MAXTON — The Maxton Board of Commissioners approved a non-binding three-year contract with the Public Schools of Robeson County for the use of the Townsend Middle School gym, a facility the town has sought for about two years.
The vote was 2-1, with Commissioner James McDougald in opposition.
Nick Sojka, the town’s attorney, said the contract contains the conditions that the town assume all operating expenses and that the building will be fully operational within one year of the lease’s signing. He called it a “a bare-bones outline of key terms of the proper lease,” and that the town and the school board will develop a final contract.
McDougald said the town cannot afford the project.
“Our kids do need a place to go, but we cannot jeopardize the functions of this town,” he said. “Our budget is already tight. We can’t afford to put air conditioning in the police station.”
Mayor Sallie McLean said the board can come up with creative ways to pay for work at the gym.
“Once we come to the table, we can see how we can fine tune it,” she said. “We’ve got to think outside the box.”
Brenda Fairley-Ferebee, a Maxton resident and school board member, said the town should make every effort to restore the gym. She said grant money should be sought.
“If you can’t attain this goal, at least you tried,” she said.
In other business, Town Manager Angela Pitchford detailed how the town responded to a threat of E. coli in the water supply last week, which included an advisory for residents to boil water.
“I followed exactly what the state agencies told me to follow,” Pitchford said. “We now know how to use the reverse-911 system for emergencies.”
The system enables the town to make an automated calls to residents with information on the threat.
The water on Aug. 13 tested positive for E. coli, but subsequent tests showed the water was fine. It remains unclear where the E. coli came from.
Ray Oxendine, a Maxton resident and former commissioner, said news of the threat was slow to reach him.
“I didn’t hear anything until Saturday when I tried to go into a restaurant for something to eat,” he said. Oxendine said the Health Department had closed the restaurant.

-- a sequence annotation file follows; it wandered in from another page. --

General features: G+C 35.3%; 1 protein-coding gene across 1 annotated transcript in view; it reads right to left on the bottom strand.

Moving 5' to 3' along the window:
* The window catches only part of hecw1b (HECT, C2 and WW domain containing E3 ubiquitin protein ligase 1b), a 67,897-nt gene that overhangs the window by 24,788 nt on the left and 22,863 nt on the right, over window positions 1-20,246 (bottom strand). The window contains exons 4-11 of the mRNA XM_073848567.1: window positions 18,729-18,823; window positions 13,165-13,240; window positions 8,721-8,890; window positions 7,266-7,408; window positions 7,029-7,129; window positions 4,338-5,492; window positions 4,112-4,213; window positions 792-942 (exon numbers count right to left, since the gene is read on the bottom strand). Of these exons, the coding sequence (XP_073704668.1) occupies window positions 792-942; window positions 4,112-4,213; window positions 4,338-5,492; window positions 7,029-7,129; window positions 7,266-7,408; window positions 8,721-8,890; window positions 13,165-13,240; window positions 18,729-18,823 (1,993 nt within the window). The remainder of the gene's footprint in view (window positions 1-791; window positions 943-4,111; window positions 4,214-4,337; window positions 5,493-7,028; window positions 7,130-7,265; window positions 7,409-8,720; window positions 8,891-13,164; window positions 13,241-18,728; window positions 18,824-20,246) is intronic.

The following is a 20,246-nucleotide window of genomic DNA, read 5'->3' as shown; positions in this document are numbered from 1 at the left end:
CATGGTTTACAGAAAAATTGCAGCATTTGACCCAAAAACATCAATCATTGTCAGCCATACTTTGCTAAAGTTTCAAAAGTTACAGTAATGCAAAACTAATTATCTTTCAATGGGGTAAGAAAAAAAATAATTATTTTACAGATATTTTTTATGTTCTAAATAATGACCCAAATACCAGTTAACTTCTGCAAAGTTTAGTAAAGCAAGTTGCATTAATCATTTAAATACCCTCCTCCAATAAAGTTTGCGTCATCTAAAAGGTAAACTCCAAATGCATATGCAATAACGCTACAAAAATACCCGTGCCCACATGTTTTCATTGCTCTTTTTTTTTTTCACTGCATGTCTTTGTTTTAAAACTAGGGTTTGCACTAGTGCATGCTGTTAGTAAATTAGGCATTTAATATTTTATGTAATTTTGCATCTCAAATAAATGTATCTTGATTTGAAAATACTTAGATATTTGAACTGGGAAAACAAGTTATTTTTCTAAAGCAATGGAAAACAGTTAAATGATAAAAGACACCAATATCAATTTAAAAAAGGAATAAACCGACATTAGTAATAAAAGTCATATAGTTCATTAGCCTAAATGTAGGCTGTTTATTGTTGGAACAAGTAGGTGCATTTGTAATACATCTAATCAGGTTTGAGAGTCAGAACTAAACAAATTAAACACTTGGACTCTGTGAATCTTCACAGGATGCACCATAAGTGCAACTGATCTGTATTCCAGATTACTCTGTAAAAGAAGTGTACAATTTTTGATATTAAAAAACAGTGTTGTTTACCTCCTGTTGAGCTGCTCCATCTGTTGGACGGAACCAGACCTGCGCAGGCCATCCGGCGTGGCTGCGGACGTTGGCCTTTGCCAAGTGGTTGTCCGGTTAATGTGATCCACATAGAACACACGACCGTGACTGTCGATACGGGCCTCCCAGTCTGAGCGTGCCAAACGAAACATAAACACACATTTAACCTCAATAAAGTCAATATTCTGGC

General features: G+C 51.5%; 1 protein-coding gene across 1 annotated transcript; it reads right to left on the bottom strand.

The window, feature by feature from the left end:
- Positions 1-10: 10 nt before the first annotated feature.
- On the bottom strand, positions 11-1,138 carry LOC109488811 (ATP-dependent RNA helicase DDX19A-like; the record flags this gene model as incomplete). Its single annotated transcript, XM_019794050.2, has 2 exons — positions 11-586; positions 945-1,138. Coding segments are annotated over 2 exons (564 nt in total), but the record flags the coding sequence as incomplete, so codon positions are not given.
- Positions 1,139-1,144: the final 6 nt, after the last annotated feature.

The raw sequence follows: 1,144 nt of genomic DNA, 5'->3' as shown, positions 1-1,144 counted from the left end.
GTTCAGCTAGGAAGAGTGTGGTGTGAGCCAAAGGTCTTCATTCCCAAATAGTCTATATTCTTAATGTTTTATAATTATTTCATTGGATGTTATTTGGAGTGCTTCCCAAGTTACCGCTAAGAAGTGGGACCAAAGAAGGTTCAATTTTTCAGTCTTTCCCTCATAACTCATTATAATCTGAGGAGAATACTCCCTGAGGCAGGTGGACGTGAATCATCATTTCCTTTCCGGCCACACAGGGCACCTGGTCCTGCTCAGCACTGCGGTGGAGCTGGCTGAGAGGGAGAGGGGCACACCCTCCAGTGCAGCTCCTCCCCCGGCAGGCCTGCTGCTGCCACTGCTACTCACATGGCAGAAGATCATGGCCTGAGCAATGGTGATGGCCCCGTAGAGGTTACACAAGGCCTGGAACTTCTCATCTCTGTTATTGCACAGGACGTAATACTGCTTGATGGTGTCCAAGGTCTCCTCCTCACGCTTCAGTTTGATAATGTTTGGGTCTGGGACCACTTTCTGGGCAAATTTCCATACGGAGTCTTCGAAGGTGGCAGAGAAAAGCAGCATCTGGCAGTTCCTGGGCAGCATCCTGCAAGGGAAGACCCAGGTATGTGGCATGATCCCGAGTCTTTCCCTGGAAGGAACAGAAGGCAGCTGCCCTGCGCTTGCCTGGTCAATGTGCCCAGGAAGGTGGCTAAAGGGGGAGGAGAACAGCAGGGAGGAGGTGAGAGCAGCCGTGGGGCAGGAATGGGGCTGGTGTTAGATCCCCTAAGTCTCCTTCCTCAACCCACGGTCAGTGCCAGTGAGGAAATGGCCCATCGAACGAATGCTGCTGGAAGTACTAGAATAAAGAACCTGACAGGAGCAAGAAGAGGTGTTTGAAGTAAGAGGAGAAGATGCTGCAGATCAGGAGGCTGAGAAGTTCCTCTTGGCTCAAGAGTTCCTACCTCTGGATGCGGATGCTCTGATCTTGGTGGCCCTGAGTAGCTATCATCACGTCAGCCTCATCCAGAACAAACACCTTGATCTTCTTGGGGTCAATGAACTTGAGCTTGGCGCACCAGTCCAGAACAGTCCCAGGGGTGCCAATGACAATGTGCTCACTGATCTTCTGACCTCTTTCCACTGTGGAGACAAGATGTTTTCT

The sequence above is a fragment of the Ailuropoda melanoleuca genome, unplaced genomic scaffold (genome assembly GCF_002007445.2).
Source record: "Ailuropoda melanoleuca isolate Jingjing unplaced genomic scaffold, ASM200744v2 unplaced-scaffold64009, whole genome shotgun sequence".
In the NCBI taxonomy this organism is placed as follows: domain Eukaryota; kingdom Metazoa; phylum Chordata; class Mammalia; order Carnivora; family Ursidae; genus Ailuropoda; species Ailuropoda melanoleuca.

But town resident Lillye McNeill Dumas-Wells said the board kept people informed.
“I commend the commissioners for the way they handled the water situation and getting the news out,” she said.
In other business, McLean said two rabies vaccination clinics will be held next week, one at Maxton Southeastern Fire Department on Tuesday and one at Queheel Fire Department on Aug. 28. Both will run from 6:30 to 7:30 p.m. The vaccine will be available at the discounted cost of $5.
“Tell your neighbors, tell your friends, tell your family members,” McLean said.
In other business, the board on Tuesday:
— Approved a Solid Waste policy that maintains current base rates for water, sewer and garbage fees.
— Appointed Samantha Chavis to the Maxton Housing Authority Board.
— Heard a report from Police Chief Tammy Deese, who said National Night Out on Aug. 6 “was a huge success” and that Maxton started a “Booze It and Lose It” campaign on Friday that will run until Sept. 2. Deese also said a box has been placed in the lobby of the Police Department for residents to dispose of old or unwanted medicines, which will be destroyed at no cost to the town.
— Accepted a North Carolina Governor Highway Safety Grant for $7,500 for three police radars. Deese said Maxton will have to pay 25 percent of the cost of the radars.